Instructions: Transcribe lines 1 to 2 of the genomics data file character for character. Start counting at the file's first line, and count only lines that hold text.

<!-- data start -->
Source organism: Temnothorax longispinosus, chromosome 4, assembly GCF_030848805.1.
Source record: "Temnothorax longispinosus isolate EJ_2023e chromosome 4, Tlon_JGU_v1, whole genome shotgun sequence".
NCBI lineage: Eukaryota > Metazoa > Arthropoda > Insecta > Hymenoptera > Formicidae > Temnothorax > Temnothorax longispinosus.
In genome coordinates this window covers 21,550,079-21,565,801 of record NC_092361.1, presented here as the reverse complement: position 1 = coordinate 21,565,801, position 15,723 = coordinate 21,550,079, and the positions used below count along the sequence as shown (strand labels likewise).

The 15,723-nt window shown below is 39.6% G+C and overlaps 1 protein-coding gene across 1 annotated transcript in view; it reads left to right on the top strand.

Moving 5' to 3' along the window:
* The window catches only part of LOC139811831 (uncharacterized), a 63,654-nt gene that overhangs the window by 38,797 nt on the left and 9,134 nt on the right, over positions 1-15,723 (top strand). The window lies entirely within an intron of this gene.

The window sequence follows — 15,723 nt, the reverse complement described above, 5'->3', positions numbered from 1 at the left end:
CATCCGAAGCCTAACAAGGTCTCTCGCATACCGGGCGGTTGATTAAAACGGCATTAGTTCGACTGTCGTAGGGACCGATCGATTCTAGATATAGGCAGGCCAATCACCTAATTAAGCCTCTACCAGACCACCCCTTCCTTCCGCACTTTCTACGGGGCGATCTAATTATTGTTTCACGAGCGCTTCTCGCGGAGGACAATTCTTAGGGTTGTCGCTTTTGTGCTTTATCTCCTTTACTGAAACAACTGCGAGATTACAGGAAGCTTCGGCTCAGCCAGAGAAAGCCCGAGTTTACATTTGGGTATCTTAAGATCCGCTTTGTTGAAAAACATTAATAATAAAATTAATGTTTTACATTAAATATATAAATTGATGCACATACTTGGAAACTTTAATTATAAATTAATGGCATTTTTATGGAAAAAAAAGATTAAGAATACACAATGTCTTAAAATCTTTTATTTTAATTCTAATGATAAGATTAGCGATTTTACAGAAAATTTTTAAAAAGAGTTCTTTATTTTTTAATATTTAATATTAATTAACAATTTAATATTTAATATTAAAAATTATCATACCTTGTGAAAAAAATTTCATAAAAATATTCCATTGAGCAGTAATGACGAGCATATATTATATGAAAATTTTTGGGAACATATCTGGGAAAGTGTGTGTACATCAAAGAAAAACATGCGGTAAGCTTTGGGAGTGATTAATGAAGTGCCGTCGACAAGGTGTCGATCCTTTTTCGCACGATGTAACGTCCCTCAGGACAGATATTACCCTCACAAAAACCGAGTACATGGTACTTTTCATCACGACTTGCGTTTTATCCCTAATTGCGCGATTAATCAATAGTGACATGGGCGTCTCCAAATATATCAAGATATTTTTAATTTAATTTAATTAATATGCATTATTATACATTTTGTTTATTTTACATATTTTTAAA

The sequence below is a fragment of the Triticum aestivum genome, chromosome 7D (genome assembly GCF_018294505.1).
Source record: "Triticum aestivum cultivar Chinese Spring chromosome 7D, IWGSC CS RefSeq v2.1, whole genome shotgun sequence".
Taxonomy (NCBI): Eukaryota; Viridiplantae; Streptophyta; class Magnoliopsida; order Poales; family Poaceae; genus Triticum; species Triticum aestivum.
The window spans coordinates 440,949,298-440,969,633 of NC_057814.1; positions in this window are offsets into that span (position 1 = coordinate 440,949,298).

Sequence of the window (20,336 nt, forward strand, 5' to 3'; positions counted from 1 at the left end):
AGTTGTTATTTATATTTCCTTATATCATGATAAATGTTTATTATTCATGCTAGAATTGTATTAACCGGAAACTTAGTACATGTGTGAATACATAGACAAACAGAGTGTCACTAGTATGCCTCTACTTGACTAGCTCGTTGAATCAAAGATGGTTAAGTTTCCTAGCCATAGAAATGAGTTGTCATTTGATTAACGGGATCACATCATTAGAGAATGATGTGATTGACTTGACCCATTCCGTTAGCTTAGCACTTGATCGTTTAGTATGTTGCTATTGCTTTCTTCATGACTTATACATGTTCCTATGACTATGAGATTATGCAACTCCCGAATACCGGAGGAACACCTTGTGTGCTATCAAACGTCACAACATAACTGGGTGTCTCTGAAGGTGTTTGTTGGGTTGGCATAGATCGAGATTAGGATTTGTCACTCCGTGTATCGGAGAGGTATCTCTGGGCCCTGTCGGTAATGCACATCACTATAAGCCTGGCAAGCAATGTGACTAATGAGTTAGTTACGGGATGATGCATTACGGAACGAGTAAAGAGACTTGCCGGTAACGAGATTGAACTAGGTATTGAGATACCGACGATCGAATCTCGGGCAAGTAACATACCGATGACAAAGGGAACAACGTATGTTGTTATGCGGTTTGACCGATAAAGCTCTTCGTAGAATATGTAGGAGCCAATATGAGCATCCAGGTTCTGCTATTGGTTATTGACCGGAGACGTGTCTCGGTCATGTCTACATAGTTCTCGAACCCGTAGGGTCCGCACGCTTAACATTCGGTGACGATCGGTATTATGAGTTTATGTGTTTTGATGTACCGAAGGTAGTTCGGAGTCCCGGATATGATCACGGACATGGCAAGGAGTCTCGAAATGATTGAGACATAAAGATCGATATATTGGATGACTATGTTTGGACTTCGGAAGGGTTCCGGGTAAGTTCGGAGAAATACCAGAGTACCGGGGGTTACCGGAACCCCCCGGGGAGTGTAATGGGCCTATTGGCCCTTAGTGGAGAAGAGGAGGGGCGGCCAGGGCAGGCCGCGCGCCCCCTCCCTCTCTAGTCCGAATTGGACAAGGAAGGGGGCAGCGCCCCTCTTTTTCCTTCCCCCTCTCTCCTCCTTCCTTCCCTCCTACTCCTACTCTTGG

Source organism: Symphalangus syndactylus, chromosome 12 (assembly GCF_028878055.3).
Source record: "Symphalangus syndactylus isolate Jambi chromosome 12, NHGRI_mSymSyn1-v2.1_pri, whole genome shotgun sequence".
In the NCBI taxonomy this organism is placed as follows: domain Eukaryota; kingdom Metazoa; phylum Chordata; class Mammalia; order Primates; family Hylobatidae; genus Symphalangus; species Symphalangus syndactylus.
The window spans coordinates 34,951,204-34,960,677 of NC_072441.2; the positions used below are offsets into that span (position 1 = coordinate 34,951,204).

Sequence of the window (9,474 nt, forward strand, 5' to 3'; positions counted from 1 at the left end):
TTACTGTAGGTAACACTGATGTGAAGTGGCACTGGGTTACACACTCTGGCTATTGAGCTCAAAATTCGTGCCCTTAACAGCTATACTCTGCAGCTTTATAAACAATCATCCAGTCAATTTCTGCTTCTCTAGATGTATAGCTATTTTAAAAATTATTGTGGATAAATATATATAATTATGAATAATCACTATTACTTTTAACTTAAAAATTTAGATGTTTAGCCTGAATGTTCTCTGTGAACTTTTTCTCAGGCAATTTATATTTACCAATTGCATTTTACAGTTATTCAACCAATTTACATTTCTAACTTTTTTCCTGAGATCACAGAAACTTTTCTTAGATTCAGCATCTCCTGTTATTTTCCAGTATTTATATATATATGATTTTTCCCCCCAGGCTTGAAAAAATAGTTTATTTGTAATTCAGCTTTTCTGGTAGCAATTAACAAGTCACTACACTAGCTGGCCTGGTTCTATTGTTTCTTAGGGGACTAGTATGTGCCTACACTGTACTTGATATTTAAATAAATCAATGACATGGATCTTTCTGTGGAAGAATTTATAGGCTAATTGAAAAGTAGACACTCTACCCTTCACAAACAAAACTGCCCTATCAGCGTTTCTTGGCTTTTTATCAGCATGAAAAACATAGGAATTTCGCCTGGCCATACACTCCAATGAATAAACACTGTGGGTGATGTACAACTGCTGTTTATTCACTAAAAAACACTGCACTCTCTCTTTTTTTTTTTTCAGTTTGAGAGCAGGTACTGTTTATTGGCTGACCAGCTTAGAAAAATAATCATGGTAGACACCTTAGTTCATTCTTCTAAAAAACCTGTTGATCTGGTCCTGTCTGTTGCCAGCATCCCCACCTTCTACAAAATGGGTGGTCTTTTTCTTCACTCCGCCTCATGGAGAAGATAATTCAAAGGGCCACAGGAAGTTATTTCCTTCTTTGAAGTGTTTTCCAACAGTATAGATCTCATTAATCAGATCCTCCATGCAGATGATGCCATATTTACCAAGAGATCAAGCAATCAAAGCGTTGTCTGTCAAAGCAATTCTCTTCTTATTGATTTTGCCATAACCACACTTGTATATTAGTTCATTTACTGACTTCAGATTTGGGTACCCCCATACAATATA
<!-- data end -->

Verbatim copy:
Source organism: Temnothorax longispinosus, chromosome 4, assembly GCF_030848805.1.
Source record: "Temnothorax longispinosus isolate EJ_2023e chromosome 4, Tlon_JGU_v1, whole genome shotgun sequence".